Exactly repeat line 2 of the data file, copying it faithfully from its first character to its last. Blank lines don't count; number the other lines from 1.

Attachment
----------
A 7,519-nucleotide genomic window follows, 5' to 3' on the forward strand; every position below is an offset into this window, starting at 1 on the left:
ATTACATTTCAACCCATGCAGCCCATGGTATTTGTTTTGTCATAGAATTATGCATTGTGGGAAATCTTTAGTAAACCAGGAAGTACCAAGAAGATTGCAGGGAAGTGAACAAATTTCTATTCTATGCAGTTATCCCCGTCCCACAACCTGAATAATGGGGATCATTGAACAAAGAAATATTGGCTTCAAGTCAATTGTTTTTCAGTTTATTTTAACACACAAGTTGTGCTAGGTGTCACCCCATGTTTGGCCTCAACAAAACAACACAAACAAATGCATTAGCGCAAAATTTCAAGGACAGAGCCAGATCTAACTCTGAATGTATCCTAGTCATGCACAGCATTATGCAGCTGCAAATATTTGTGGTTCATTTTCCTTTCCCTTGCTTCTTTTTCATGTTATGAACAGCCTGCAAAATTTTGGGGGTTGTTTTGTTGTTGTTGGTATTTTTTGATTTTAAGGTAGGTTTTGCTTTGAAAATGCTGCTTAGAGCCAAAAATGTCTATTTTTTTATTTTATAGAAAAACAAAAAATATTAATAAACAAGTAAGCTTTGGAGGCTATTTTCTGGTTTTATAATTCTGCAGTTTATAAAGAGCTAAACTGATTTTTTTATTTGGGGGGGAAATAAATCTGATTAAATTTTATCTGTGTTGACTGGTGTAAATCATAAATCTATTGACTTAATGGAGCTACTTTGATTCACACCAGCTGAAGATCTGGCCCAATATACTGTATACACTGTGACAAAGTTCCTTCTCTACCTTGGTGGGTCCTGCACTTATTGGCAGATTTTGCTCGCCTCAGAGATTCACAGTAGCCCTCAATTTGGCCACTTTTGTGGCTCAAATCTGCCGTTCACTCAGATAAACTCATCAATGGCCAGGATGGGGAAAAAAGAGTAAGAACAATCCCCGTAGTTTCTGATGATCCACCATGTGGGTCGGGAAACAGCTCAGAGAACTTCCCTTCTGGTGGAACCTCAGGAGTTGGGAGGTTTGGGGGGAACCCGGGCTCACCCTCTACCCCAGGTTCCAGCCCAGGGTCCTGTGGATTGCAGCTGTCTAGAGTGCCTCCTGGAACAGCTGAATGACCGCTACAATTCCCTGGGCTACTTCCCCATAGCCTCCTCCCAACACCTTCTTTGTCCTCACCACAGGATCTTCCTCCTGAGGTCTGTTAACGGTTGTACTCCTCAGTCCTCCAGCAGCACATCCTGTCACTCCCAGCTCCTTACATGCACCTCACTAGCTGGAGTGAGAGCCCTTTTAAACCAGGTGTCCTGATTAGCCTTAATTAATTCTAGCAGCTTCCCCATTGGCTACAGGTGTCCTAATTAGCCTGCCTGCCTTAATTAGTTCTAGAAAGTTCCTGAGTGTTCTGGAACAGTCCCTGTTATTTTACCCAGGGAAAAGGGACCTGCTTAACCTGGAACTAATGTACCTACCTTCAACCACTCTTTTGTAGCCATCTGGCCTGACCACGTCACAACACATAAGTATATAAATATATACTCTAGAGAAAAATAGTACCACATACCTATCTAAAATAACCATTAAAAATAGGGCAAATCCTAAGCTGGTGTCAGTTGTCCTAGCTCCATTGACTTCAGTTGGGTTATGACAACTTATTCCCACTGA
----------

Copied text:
ATTACATTTCAACCCATGCAGCCCATGGTATTTGTTTTGTCATAGAATTATGCATTGTGGGAAATCTTTAGTAAACCAGGAAGTACCAAGAAGATTGCAGGGAAGTGAACAAATTTCTATTCTATGCAGTTATCCCCGTCCCACAACCTGAATAATGGGGATCATTGAACAAAGAAATATTGGCTTCAAGTCAATTGTTTTTCAGTTTATTTTAACACACAAGTTGTGCTAGGTGTCACCCCATGTTTGGCCTCAACAAAACAACACAAACAAATGCATTAGCGCAAAATTTCAAGGACAGAGCCAGATCTAACTCTGAATGTATCCTAGTCATGCACAGCATTATGCAGCTGCAAATATTTGTGGTTCATTTTCCTTTCCCTTGCTTCTTTTTCATGTTATGAACAGCCTGCAAAATTTTGGGGGTTGTTTTGTTGTTGTTGGTATTTTTTGATTTTAAGGTAGGTTTTGCTTTGAAAATGCTGCTTAGAGCCAAAAATGTCTATTTTTTTATTTTATAGAAAAACAAAAAATATTAATAAACAAGTAAGCTTTGGAGGCTATTTTCTGGTTTTATAATTCTGCAGTTTATAAAGAGCTAAACTGATTTTTTTATTTGGGGGGGAAATAAATCTGATTAAATTTTATCTGTGTTGACTGGTGTAAATCATAAATCTATTGACTTAATGGAGCTACTTTGATTCACACCAGCTGAAGATCTGGCCCAATATACTGTATACACTGTGACAAAGTTCCTTCTCTACCTTGGTGGGTCCTGCACTTATTGGCAGATTTTGCTCGCCTCAGAGATTCACAGTAGCCCTCAATTTGGCCACTTTTGTGGCTCAAATCTGCCGTTCACTCAGATAAACTCATCAATGGCCAGGATGGGGAAAAAAGAGTAAGAACAATCCCCGTAGTTTCTGATGATCCACCATGTGGGTCGGGAAACAGCTCAGAGAACTTCCCTTCTGGTGGAACCTCAGGAGTTGGGAGGTTTGGGGGGAACCCGGGCTCACCCTCTACCCCAGGTTCCAGCCCAGGGTCCTGTGGATTGCAGCTGTCTAGAGTGCCTCCTGGAACAGCTGAATGACCGCTACAATTCCCTGGGCTACTTCCCCATAGCCTCCTCCCAACACCTTCTTTGTCCTCACCACAGGATCTTCCTCCTGAGGTCTGTTAACGGTTGTACTCCTCAGTCCTCCAGCAGCACATCCTGTCACTCCCAGCTCCTTACATGCACCTCACTAGCTGGAGTGAGAGCCCTTTTAAACCAGGTGTCCTGATTAGCCTTAATTAATTCTAGCAGCTTCCCCATTGGCTACAGGTGTCCTAATTAGCCTGCCTGCCTTAATTAGTTCTAGAAAGTTCCTGAGTGTTCTGGAACAGTCCCTGTTATTTTACCCAGGGAAAAGGGACCTGCTTAACCTGGAACTAATGTACCTACCTTCAACCACTCTTTTGTAGCCATCTGGCCTGACCACGTCACAACACATAAGTATATAAATATATACTCTAGAGAAAAATAGTACCACATACCTATCTAAAATAACCATTAAAAATAGGGCAAATCCTAAGCTGGTGTCAGTTGTCCTAGCTCCATTGACTTCAGTTGGGTTATGACAACTTATTCCCACTGA